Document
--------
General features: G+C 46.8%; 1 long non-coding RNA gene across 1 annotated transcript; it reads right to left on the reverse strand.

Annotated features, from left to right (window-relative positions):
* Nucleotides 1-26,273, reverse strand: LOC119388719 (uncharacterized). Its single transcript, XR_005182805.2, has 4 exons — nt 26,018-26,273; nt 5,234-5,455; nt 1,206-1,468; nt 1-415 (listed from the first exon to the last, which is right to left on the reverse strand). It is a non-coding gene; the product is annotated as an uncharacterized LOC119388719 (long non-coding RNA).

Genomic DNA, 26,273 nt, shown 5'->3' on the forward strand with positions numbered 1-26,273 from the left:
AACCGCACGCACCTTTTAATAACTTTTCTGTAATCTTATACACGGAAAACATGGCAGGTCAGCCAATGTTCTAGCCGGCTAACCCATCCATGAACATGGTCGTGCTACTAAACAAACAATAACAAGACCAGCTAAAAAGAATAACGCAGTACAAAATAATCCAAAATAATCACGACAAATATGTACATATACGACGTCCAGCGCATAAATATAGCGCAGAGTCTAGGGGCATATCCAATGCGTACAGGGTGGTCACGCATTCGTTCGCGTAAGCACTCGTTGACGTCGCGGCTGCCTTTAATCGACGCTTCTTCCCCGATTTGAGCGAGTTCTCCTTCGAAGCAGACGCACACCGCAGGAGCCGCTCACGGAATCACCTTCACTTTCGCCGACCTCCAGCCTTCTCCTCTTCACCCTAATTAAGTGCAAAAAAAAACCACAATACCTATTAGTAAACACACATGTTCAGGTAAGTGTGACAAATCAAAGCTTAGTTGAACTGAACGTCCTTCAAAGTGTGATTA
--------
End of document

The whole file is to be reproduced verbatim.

General features: G+C 46.8%; 1 long non-coding RNA gene across 1 annotated transcript; it reads right to left on the reverse strand.

Annotated features, from left to right (window-relative positions):
* Nucleotides 1-26,273, reverse strand: LOC119388719 (uncharacterized). Its single transcript, XR_005182805.2, has 4 exons — nt 26,018-26,273; nt 5,234-5,455; nt 1,206-1,468; nt 1-415 (listed from the first exon to the last, which is right to left on the reverse strand). It is a non-coding gene; the product is annotated as an uncharacterized LOC119388719 (long non-coding RNA).

Genomic DNA, 26,273 nt, shown 5'->3' on the forward strand with positions numbered 1-26,273 from the left:
AACCGCACGCACCTTTTAATAACTTTTCTGTAATCTTATACACGGAAAACATGGCAGGTCAGCCAATGTTCTAGCCGGCTAACCCATCCATGAACATGGTCGTGCTACTAAACAAACAATAACAAGACCAGCTAAAAAGAATAACGCAGTACAAAATAATCCAAAATAATCACGACAAATATGTACATATACGACGTCCAGCGCATAAATATAGCGCAGAGTCTAGGGGCATATCCAATGCGTACAGGGTGGTCACGCATTCGTTCGCGTAAGCACTCGTTGACGTCGCGGCTGCCTTTAATCGACGCTTCTTCCCCGATTTGAGCGAGTTCTCCTTCGAAGCAGACGCACACCGCAGGAGCCGCTCACGGAATCACCTTCACTTTCGCCGACCTCCAGCCTTCTCCTCTTCACCCTAATTAAGTGCAAAAAAAAACCACAATACCTATTAGTAAACACACATGTTCAGGTAAGTGTGACAAATCAAAGCTTAGTTGAACTGAACGTCCTTCAAAGTGTGATTA